The government of the Ottomans is completely despotic: for the Grand Turk is so much the master of all things contained within the bounds of his dominions, that the inhabitants account themselves his slaves, not his subjects; no man is master of himself, or of the house in which he lives, or of the fields he tills, except certain families of Constantinople whom Mohamet II has chosen and privileged; and there is no personage so great that he stands secure in his life or in his estate unless it so please the Grand Signor. He maintains such absolute power in two ways: by disowning his subjects and by turning everything over to the Renegados, whom he has taken in their childhood as tithes from his states.1
In the fourteenth and early fifteenth centuries the Ottoman polity was in the process of invention, and was thus quite malleable. Its beginnings are shrouded in myth and we probably never will be certain of its foundations. Nevertheless, as we have seen, the early Ottoman state did seem endowed with the ability to shrug off those props that appeared not to work, to knead out the flaws of others, and to create new formations as needed. This facility helped the state survive crises of succession, jealous rivals, civil wars, even defeat, dismemberment, and other vicissitudes of fortune.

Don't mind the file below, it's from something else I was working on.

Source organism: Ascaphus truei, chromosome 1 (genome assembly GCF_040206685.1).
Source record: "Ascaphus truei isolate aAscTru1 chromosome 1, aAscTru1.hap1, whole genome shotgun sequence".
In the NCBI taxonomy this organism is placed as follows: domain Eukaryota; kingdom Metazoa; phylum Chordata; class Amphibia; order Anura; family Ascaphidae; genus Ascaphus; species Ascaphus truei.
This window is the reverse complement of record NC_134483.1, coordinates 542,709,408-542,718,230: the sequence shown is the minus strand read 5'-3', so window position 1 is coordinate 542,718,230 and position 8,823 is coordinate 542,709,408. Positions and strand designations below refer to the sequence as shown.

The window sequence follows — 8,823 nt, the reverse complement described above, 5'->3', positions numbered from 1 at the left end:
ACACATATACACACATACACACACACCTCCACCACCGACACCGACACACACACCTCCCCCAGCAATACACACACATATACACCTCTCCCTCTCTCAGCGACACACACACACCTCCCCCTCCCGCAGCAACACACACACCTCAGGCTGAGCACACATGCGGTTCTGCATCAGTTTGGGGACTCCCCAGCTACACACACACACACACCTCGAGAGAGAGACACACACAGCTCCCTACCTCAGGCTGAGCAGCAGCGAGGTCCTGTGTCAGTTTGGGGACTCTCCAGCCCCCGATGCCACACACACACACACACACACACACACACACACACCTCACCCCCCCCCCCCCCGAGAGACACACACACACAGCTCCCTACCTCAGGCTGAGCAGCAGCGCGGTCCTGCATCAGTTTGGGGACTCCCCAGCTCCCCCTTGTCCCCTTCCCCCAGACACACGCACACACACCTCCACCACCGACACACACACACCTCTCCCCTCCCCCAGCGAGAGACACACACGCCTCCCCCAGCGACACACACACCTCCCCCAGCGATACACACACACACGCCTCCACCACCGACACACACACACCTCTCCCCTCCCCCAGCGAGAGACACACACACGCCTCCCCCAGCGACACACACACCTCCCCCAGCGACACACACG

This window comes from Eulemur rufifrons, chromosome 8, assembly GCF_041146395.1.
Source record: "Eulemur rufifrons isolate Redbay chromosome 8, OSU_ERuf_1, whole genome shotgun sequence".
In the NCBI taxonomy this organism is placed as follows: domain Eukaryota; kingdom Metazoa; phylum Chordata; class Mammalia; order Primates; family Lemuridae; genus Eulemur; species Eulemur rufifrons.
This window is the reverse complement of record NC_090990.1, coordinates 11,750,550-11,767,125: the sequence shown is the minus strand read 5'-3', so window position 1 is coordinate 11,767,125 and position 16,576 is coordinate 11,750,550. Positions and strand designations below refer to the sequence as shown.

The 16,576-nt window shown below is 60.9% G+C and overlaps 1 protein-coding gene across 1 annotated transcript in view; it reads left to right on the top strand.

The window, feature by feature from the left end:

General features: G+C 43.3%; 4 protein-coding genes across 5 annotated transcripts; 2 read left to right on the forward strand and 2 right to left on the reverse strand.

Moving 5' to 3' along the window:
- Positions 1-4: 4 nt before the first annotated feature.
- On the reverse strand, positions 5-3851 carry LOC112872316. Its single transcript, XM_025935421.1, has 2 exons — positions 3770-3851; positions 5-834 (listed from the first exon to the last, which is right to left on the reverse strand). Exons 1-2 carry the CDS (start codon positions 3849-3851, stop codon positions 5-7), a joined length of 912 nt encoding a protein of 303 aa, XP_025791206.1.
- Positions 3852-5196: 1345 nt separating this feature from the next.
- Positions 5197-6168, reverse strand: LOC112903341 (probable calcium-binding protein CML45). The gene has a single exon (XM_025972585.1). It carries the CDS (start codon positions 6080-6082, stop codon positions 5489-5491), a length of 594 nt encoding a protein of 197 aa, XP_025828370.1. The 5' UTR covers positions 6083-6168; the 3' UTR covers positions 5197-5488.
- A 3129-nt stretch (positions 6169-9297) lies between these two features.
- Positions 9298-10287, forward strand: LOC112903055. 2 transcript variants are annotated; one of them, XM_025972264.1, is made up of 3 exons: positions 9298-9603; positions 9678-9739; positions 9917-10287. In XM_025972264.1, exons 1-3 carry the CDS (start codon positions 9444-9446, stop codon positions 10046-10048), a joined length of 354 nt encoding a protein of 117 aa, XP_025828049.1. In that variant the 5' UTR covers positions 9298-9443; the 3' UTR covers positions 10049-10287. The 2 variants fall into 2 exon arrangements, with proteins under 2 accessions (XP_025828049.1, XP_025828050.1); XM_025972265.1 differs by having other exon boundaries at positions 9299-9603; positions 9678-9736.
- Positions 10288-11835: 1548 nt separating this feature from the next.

In the years after the reconstitution of the Ottoman state in 1413 the principal constructions of Ottoman government and society began to crystallize. By the time Mehmed II conquered Constantinople many institutions and ways of conduct had been established. Historians have tagged such organizations with names such as the imperial household, the timar system, the kapιkulu system, the janissary corps, and the çifthane system. Modern scholars have also sometimes joined their early modern Ottoman predecessors in a search for ideal manifestations of these edifices to which the empire had aspired and from which it had subsequently sunk. Late sixteenth-and seventeenth-century Ottoman commentators____________________